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6 minutes ago, Senchay said:

 

A little hint. The following is found in the tutorial on your HDD :-) Its even better if you do it with the tutorial flight Aerosoft gave you. o hard feelings pls.

I think 1.5 DIN a4 pages handle this very subject in the tutorial. Manage the descent.
 


I understand the topic is to ask realworld Pilot, as he offered, about the ways they do. But it sounds more you ask about the basic so maybe this helps you more than asking the same the Tut says in various questions :-).

 

The vertical mode for the autopilot described there is not very commonly used in real life, so I would say the initial question was a valid one. Descending in V/S using some basic descent planning rules of thumb is much more reliable and can lead to some very satisfying idle-descents until final ;).

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In regards to the panel state issue, you can save a user defined state with the FMS, but it can't be selected as a default state nor can it be selected via Dave.

 

It would be great if we could select a user state as default-- that way we could create whatever long turn/ short turn variation we want. 

 

Don

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13 hours ago, Propane said:

 

It's fairly smooth honestly, I have never seen it do anything crazy even going from V2+12 to 290kts. The 'crazy' stuff could be something in DES mode, if you have set a speed that is too low to reach in your current configuration (so basically, where a B737 or so would give you the message DRAG REQUIRED) the CRJ will enter a pitch hold submode. Some pilots may not be aware of this if they rarely use it.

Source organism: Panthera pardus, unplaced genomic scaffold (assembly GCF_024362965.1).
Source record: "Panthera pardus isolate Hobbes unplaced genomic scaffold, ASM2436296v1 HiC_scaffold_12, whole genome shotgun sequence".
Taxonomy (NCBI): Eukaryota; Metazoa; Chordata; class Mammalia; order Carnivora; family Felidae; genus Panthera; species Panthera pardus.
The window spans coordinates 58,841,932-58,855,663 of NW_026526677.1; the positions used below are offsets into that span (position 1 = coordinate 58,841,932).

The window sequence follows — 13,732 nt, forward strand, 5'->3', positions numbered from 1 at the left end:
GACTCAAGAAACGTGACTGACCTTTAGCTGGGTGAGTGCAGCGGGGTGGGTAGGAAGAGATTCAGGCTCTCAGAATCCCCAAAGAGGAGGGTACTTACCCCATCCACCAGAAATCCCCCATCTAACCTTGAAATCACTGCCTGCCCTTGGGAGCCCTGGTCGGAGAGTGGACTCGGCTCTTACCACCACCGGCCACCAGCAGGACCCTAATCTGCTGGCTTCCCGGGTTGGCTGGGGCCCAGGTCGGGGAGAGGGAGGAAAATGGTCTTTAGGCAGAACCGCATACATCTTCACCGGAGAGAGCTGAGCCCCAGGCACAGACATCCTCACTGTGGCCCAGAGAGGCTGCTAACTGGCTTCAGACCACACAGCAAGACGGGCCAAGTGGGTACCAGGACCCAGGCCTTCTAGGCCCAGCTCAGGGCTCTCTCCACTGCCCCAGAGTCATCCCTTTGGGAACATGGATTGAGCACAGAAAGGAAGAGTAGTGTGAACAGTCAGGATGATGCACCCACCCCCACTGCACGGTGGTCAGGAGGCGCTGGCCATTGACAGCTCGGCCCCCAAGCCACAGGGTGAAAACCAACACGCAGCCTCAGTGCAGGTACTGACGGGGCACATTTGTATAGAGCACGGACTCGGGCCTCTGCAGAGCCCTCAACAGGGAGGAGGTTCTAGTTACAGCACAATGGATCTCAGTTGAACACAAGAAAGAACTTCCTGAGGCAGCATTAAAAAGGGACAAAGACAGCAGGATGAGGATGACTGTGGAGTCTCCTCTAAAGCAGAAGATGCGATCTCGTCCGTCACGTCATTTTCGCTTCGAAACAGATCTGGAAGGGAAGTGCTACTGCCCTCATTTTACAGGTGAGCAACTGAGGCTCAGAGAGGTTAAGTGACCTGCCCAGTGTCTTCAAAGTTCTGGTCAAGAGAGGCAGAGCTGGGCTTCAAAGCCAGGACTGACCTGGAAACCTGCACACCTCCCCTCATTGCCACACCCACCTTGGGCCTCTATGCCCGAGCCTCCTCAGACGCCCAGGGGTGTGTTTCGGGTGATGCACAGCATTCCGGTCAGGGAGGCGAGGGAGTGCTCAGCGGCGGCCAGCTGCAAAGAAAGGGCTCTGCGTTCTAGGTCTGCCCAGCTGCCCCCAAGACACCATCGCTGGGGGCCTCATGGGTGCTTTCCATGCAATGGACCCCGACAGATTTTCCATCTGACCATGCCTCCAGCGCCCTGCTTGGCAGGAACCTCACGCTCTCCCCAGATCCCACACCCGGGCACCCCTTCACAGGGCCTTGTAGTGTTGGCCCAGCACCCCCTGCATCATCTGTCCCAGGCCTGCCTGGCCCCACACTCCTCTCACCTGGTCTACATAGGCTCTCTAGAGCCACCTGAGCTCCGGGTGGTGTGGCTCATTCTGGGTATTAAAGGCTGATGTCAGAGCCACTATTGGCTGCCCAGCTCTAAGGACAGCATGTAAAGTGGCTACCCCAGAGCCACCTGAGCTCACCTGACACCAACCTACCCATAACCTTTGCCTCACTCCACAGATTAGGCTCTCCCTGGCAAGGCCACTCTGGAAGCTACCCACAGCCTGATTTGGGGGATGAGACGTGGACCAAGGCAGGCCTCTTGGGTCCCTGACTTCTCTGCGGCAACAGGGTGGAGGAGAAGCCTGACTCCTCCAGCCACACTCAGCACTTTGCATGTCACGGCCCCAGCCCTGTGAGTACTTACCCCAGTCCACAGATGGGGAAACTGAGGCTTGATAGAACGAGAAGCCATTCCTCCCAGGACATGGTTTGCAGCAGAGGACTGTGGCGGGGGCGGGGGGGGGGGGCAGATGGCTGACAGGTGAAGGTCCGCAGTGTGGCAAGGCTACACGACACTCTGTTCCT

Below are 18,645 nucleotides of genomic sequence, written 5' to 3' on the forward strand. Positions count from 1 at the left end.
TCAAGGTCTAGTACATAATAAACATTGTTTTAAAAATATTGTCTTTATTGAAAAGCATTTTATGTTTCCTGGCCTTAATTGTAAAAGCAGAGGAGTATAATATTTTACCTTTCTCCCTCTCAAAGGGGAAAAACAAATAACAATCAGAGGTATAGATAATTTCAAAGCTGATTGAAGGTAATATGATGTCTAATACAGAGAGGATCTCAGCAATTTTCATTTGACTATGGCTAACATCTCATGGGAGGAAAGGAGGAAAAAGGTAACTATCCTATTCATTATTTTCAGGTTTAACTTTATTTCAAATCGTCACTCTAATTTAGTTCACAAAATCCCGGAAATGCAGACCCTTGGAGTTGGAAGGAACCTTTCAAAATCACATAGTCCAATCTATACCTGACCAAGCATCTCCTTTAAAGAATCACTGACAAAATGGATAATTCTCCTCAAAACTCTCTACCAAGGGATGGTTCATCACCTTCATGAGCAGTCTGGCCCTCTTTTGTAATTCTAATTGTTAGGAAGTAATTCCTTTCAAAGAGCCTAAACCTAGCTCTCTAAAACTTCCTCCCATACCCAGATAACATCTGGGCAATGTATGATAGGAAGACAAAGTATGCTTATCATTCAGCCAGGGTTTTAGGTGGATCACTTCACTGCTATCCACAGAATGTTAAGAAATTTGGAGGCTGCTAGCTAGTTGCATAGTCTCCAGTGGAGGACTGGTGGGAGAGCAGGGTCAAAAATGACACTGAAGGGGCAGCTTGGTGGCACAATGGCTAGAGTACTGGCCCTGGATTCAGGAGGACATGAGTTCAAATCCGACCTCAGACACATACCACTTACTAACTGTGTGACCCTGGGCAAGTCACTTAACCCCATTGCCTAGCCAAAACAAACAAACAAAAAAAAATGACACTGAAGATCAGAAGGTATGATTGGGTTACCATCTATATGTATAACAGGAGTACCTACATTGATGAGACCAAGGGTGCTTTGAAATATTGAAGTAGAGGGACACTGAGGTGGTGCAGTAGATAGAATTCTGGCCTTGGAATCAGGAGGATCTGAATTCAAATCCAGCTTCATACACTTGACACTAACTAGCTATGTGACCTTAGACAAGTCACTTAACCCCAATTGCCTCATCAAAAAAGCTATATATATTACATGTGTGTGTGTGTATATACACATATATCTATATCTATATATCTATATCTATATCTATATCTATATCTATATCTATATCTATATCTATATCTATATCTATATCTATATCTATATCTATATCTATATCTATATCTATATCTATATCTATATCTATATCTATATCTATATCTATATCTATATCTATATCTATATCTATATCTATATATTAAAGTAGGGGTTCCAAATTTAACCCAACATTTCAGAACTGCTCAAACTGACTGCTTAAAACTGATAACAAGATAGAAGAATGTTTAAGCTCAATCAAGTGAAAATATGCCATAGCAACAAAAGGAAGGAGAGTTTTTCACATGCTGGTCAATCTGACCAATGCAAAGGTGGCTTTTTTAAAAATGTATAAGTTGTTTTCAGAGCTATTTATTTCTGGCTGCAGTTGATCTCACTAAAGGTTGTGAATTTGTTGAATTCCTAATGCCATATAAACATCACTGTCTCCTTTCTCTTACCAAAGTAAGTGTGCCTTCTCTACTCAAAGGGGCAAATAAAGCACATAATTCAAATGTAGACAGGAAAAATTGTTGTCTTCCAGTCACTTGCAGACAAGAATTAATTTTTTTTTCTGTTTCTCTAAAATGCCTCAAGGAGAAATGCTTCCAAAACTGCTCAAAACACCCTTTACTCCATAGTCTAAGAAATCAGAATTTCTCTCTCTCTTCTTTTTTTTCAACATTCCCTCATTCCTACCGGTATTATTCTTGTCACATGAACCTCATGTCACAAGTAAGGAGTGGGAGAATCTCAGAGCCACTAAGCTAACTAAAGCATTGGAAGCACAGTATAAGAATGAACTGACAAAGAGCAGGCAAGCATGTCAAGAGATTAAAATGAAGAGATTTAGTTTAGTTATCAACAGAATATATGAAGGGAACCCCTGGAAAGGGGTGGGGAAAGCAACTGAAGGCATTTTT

Only up to 290 in the climb? Never done a CDO I see :lol:

 

Disclaimer: 900 only here. 

 

I would add that while SPD mode can be smooth, it's seems to work better at lower speeds. I generally use it up to 250kts, then will use VS afterwards. 

 

Some random numbers I'll throw out there. When climbing through 10,000 and wanting to accelerate to 290, put the airplane into VS and dial in 1000FPM. If you're light, once you reach 290, 16-1700FPM should hold it. If you're heavy, 1500FPM might work. By the time you need to transition to .74 Mach, you'll probably be 1000FPM or less. Add 300FPM to whatever your climb rate was holding 290kts and it should hold .74. Ballpark numbers all around there and you'll need to monitor them. Obviously affected by ISA too. 

 

Fun tidbit worth adding, the CRJ wing likes to go fast. You'll climb far quicker doing 290kts than 250. Somedays 320kts/.77mach seems like it gets you altitude even quicker also. 

 

While descending, remember to the 11 at 11 rule. Basically hit 11,000ft at idle power, 290kts, at 1100FPM, and you'll be 250kts at 10,000 nearly every time. 

 

We never use SPD mode above 10,000. Idle thrust Mach .77 descent out of FL340 is quite violent. We just use VS and the DIR INTC page of the FMS for our descents. If people are curious I'll write up exactly how we do that. It's kind of a weird guess and check combo done in unison with the snowflake. Descend via arrivals are fun :rolleyes: